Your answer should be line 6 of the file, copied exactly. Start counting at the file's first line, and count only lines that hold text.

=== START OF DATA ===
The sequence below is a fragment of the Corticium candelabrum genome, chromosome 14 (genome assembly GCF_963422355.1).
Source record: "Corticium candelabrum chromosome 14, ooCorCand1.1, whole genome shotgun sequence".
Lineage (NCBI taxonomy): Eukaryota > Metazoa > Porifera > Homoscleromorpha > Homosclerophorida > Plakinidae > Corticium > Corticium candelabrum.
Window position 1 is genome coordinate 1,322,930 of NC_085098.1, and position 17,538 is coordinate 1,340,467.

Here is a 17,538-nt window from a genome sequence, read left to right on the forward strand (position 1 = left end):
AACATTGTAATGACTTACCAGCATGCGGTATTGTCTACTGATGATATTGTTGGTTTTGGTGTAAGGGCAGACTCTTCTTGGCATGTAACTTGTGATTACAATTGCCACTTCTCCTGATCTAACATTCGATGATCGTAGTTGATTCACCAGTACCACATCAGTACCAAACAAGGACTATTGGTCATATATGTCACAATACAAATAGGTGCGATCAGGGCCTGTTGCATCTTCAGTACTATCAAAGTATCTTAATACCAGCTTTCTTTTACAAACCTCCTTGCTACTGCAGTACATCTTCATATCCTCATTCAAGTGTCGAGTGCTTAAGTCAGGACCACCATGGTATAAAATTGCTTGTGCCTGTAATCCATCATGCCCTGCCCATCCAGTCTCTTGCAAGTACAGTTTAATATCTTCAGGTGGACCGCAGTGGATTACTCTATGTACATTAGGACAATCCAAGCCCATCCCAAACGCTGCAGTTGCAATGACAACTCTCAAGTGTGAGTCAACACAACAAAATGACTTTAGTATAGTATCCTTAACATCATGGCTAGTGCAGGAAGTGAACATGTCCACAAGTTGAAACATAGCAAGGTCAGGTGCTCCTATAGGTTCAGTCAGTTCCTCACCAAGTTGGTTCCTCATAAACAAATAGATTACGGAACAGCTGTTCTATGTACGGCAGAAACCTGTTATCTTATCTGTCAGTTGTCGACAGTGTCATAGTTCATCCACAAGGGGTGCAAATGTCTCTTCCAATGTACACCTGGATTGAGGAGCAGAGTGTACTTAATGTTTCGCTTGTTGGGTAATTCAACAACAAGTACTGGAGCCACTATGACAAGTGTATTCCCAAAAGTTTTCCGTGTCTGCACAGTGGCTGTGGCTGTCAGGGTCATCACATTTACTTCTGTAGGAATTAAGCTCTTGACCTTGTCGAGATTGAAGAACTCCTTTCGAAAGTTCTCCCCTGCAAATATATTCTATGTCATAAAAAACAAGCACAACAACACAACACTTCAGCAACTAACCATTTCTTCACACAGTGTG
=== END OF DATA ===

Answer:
AACATTGTAATGACTTACCAGCATGCGGTATTGTCTACTGATGATATTGTTGGTTTTGGTGTAAGGGCAGACTCTTCTTGGCATGTAACTTGTGATTACAATTGCCACTTCTCCTGATCTAACATTCGATGATCGTAGTTGATTCACCAGTACCACATCAGTACCAAACAAGGACTATTGGTCATATATGTCACAATACAAATAGGTGCGATCAGGGCCTGTTGCATCTTCAGTACTATCAAAGTATCTTAATACCAGCTTTCTTTTACAAACCTCCTTGCTACTGCAGTACATCTTCATATCCTCATTCAAGTGTCGAGTGCTTAAGTCAGGACCACCATGGTATAAAATTGCTTGTGCCTGTAATCCATCATGCCCTGCCCATCCAGTCTCTTGCAAGTACAGTTTAATATCTTCAGGTGGACCGCAGTGGATTACTCTATGTACATTAGGACAATCCAAGCCCATCCCAAACGCTGCAGTTGCAATGACAACTCTCAAGTGTGAGTCAACACAACAAAATGACTTTAGTATAGTATCCTTAACATCATGGCTAGTGCAGGAAGTGAACATGTCCACAAGTTGAAACATAGCAAGGTCAGGTGCTCCTATAGGTTCAGTCAGTTCCTCACCAAGTTGGTTCCTCATAAACAAATAGATTACGGAACAGCTGTTCTATGTACGGCAGAAACCTGTTATCTTATCTGTCAGTTGTCGACAGTGTCATAGTTCATCCACAAGGGGTGCAAATGTCTCTTCCAATGTACACCTGGATTGAGGAGCAGAGTGTACTTAATGTTTCGCTTGTTGGGTAATTCAACAACAAGTACTGGAGCCACTATGACAAGTGTATTCCCAAAAGTTTTCCGTGTCTGCACAGTGGCTGTGGCTGTCAGGGTCATCACATTTACTTCTGTAGGAATTAAGCTCTTGACCTTGTCGAGATTGAAGAACTCCTTTCGAAAGTTCTCCCCTGCAAATATATTCTATGTCATAAAAAACAAGCACAACAACACAACACTTCAGCAACTAACCATTTCTTCACACAGTGTG